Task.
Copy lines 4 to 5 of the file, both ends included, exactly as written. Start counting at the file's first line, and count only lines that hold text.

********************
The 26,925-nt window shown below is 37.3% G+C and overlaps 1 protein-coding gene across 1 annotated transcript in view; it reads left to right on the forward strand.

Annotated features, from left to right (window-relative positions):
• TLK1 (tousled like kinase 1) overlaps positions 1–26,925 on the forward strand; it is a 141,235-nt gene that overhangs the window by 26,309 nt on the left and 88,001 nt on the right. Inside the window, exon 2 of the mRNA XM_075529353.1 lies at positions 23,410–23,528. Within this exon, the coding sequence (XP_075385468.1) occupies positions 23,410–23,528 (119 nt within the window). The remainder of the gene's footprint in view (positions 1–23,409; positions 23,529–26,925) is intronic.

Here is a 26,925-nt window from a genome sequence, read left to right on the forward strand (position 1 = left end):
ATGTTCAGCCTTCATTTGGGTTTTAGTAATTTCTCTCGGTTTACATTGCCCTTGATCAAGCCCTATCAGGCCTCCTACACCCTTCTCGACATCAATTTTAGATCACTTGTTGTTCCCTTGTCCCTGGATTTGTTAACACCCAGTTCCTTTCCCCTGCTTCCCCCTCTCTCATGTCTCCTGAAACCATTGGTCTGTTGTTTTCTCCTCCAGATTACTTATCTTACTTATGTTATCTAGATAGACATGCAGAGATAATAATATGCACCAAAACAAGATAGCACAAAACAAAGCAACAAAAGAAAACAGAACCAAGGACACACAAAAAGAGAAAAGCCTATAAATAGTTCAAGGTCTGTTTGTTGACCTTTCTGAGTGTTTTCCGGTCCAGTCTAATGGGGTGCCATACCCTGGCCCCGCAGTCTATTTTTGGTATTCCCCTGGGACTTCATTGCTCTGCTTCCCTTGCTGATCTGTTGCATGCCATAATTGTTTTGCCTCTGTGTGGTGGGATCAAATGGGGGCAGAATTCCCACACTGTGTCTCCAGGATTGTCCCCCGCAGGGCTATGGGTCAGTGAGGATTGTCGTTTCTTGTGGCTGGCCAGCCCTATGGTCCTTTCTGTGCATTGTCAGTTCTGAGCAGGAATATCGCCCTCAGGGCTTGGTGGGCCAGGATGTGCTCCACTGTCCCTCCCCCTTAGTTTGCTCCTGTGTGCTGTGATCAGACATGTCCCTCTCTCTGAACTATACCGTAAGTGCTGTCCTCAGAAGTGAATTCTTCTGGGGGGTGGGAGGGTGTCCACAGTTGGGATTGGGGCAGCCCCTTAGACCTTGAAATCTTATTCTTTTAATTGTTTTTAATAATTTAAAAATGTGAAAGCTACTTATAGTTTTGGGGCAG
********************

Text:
Here is a 26,925-nt window from a genome sequence, read left to right on the forward strand (position 1 = left end):
ATGTTCAGCCTTCATTTGGGTTTTAGTAATTTCTCTCGGTTTACATTGCCCTTGATCAAGCCCTATCAGGCCTCCTACACCCTTCTCGACATCAATTTTAGATCACTTGTTGTTCCCTTGTCCCTGGATTTGTTAACACCCAGTTCCTTTCCCCTGCTTCCCCCTCTCTCATGTCTCCTGAAACCATTGGTCTGTTGTTTTCTCCTCCAGATTACTTATCTTACTTATGTTATCTAGATAGACATGCAGAGATAATAATATGCACCAAAACAAGATAGCACAAAACAAAGCAACAAAAGAAAACAGAACCAAGGACACACAAAAAGAGAAAAGCCTATAAATAGTTCAAGGTCTGTTTGTTGACCTTTCTGAGTGTTTTCCGGTCCAGTCTAATGGGGTGCCATACCCTGGCCCCGCAGTCTATTTTTGGTATTCCCCTGGGACTTCATTGCTCTGCTTCCCTTGCTGATCTGTTGCATGCCATAATTGTTTTGCCTCTGTGTGGTGGGATCAAATGGGGGCAGAATTCCCACACTGTGTCTCCAGGATTGTCCCCCGCAGGGCTATGGGTCAGTGAGGATTGTCGTTTCTTGTGGCTGGCCAGCCCTATGGTCCTTTCTGTGCATTGTCAGTTCTGAGCAGGAATATCGCCCTCAGGGCTTGGTGGGCCAGGATGTGCTCCACTGTCCCTCCCCCTTAGTTTGCTCCTGTGTGCTGTGATCAGACATGTCCCTCTCTCTGAACTATACCGTAAGTGCTGTCCTCAGAAGTGAATTCTTCTGGGGGGTGGGAGGGTGTCCACAGTTGGGATTGGGGCAGCCCCTTAGACCTTGAAATCTTATTCTTTTAATTGTTTTTAATAATTTAAAAATGTGAAAGCTACTTATAGTTTTGGGGCAG